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Project Tundra: carbon capture in co-op power generation

by Kent Brick

Milton R. Young Power PLant
Retrofitting Minnkota Power Cooperative's Milton R. Young Station with new carbon capture technology is the aim of Project Tundra.

Power generation using abundant lignite coal resources has long been the cornerstone of affordable electricity for the electric cooperatives of North Dakota, and neighboring states.

The 60-year history of lignite coal-based power generation in North Dakota has been marked by steady, continuing removal of regulated atmospheric emissions, in compliance with mounting federal and state regulation.

Carbon dioxide (CO2) is the latest regulatory target for removal from the atmospheric emissions resulting from lignite coal combustion.

Minnkota Power Cooperative, Grand Forks, co-owner/operator of the Milton R. Young Station, near Center, is currently proceeding with a significant project evaluating how CO2 can be captured during that plant’s lignite coal electricity generation process.

“Lignite coal remains a primary workhorse for our system,” says Stacey Dahl, senior manager of external affairs for Minnkota. She says the cooperative has integrated wind generation into its portfolio in recent years, and still gets about 10 percent of its power from hydroelectricity, but the co-op places a high priority on the role lignite coal plays.

“We still have about 55 percent of our system capacity that comes from coal, and that percentage is higher when you look at actual energy delivered,” Dahl says. “So it remains a very cost-effective resource for our system.”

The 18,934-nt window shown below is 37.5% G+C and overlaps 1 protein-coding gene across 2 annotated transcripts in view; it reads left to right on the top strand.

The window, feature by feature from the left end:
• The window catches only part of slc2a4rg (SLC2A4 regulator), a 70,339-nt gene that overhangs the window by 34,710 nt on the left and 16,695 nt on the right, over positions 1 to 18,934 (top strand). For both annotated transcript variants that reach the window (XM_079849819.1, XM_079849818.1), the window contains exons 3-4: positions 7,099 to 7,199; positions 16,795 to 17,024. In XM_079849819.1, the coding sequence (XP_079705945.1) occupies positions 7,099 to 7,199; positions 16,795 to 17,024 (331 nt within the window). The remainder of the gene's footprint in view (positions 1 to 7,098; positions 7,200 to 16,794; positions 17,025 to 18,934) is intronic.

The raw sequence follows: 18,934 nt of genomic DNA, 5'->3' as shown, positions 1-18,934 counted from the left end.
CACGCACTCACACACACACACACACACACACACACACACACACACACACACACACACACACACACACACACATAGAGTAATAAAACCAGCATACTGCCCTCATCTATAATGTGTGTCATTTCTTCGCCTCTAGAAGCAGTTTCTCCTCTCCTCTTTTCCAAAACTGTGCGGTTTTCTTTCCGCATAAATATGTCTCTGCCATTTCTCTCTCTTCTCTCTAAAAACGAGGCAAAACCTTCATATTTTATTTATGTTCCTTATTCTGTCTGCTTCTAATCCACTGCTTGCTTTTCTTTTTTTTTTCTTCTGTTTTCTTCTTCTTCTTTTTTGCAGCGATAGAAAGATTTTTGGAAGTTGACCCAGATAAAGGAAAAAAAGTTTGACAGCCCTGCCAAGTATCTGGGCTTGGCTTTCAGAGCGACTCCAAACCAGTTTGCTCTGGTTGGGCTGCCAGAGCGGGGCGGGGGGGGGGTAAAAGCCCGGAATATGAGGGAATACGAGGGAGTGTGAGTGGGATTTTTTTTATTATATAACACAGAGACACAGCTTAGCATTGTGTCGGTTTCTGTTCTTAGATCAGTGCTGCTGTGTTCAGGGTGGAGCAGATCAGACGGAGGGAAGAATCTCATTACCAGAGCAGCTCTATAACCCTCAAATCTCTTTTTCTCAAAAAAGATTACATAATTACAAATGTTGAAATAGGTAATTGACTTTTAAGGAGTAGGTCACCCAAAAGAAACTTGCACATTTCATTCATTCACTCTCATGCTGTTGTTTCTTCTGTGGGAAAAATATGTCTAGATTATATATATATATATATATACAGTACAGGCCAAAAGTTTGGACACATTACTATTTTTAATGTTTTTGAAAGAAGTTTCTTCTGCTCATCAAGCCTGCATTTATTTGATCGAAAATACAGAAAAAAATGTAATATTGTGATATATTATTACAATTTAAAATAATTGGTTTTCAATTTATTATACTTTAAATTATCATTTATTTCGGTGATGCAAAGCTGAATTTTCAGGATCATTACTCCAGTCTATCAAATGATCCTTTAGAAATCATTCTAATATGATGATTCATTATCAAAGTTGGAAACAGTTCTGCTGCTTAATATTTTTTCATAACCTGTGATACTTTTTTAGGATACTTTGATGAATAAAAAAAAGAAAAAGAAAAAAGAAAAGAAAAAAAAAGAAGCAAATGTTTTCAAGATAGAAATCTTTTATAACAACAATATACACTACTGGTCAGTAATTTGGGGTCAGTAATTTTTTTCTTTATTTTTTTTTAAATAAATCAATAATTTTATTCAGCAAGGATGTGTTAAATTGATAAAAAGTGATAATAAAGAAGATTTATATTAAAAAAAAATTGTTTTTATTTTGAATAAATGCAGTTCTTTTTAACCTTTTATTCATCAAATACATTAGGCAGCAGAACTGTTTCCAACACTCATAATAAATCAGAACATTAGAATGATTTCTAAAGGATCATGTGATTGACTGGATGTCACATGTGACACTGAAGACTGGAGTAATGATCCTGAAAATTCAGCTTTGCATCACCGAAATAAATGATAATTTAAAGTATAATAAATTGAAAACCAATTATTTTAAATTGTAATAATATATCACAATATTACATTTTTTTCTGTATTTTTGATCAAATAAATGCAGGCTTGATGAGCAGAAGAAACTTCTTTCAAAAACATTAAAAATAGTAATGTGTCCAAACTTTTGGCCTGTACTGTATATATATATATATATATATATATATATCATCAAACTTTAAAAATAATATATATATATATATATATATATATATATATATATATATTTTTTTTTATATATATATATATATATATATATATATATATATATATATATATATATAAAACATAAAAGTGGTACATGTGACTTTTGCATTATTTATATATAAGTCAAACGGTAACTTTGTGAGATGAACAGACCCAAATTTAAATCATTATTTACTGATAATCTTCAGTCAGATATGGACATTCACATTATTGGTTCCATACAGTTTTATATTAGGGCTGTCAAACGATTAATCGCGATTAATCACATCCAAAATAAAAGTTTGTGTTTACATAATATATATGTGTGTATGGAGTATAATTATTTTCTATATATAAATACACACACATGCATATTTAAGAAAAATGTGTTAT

Minnkota is a wholesale power generation and transmission resource for electric cooperatives in eastern North Dakota, and for a group of electric cooperatives in Minnesota. The power supply cooperative also collaborates on power supply for municipal power systems.

Dahl says Minnkota efforts and investments to secure affordable means of removing CO2 from its power generation activity are a continuation of its history of compliance with federal clean air regulation. Compliance has led to the successful removal of sulfur dioxide, nitrogen oxide and mercury from combustion emissions. She indicates exploring CO2 capture is next.

“We want to find technological solutions where we can cost effectively manage our carbon emissions and in exchange provide some more regulatory certainty for our membership into the future,” Dahl says

Project Tundra is the research and development activity through which Minnkota is evaluating carbon capture technology for retrofitting the Young Station. With Project Tundra, Minnkota – partnering with Eagle Energy Partners, BNI Energy and the Energy & Environmental Research Center (EERC) – is exploring a retrofit for Unit 2 of the Young Station, featuring technology that would capture up to 90 percent of its CO2 emissions. The CO2 would then be used for enhanced oil recovery or permanent geologic storage. Project Tundra work is patterned after comparable work done at the Petra Nova project, a carbon capture and storage technology currently being used at a coal power plant in Texas.